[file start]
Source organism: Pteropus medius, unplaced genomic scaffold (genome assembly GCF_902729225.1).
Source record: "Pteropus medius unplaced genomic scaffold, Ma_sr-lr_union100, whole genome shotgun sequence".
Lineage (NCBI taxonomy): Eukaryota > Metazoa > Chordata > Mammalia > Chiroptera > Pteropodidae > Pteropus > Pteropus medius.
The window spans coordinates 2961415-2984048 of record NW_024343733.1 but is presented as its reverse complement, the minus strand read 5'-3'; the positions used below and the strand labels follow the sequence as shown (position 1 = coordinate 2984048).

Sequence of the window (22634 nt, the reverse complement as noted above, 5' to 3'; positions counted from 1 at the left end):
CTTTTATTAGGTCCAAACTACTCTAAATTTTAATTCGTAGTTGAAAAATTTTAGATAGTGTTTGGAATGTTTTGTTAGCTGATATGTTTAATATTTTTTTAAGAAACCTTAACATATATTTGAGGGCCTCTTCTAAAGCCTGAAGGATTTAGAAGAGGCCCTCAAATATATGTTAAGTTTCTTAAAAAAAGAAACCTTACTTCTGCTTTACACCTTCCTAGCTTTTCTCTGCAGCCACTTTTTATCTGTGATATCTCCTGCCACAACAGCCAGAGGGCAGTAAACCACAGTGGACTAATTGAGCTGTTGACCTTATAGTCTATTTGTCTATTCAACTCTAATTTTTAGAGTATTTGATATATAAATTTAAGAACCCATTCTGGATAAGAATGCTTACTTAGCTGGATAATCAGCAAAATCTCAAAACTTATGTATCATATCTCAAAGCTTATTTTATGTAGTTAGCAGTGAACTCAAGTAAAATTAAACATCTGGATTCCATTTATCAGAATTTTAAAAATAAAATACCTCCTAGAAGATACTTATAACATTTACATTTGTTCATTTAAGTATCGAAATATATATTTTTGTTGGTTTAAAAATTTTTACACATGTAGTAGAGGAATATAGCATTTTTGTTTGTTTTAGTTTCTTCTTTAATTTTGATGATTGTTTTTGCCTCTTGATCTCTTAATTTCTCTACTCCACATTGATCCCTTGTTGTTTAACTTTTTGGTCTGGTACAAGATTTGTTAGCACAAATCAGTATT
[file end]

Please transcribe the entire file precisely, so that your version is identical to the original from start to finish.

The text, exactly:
Source organism: Pteropus medius, unplaced genomic scaffold (genome assembly GCF_902729225.1).
Source record: "Pteropus medius unplaced genomic scaffold, Ma_sr-lr_union100, whole genome shotgun sequence".
Lineage (NCBI taxonomy): Eukaryota > Metazoa > Chordata > Mammalia > Chiroptera > Pteropodidae > Pteropus > Pteropus medius.
The window spans coordinates 2961415-2984048 of record NW_024343733.1 but is presented as its reverse complement, the minus strand read 5'-3'; the positions used below and the strand labels follow the sequence as shown (position 1 = coordinate 2984048).

Sequence of the window (22634 nt, the reverse complement as noted above, 5' to 3'; positions counted from 1 at the left end):
CTTTTATTAGGTCCAAACTACTCTAAATTTTAATTCGTAGTTGAAAAATTTTAGATAGTGTTTGGAATGTTTTGTTAGCTGATATGTTTAATATTTTTTTAAGAAACCTTAACATATATTTGAGGGCCTCTTCTAAAGCCTGAAGGATTTAGAAGAGGCCCTCAAATATATGTTAAGTTTCTTAAAAAAAGAAACCTTACTTCTGCTTTACACCTTCCTAGCTTTTCTCTGCAGCCACTTTTTATCTGTGATATCTCCTGCCACAACAGCCAGAGGGCAGTAAACCACAGTGGACTAATTGAGCTGTTGACCTTATAGTCTATTTGTCTATTCAACTCTAATTTTTAGAGTATTTGATATATAAATTTAAGAACCCATTCTGGATAAGAATGCTTACTTAGCTGGATAATCAGCAAAATCTCAAAACTTATGTATCATATCTCAAAGCTTATTTTATGTAGTTAGCAGTGAACTCAAGTAAAATTAAACATCTGGATTCCATTTATCAGAATTTTAAAAATAAAATACCTCCTAGAAGATACTTATAACATTTACATTTGTTCATTTAAGTATCGAAATATATATTTTTGTTGGTTTAAAAATTTTTACACATGTAGTAGAGGAATATAGCATTTTTGTTTGTTTTAGTTTCTTCTTTAATTTTGATGATTGTTTTTGCCTCTTGATCTCTTAATTTCTCTACTCCACATTGATCCCTTGTTGTTTAACTTTTTGGTCTGGTACAAGATTTGTTAGCACAAATCAGTATT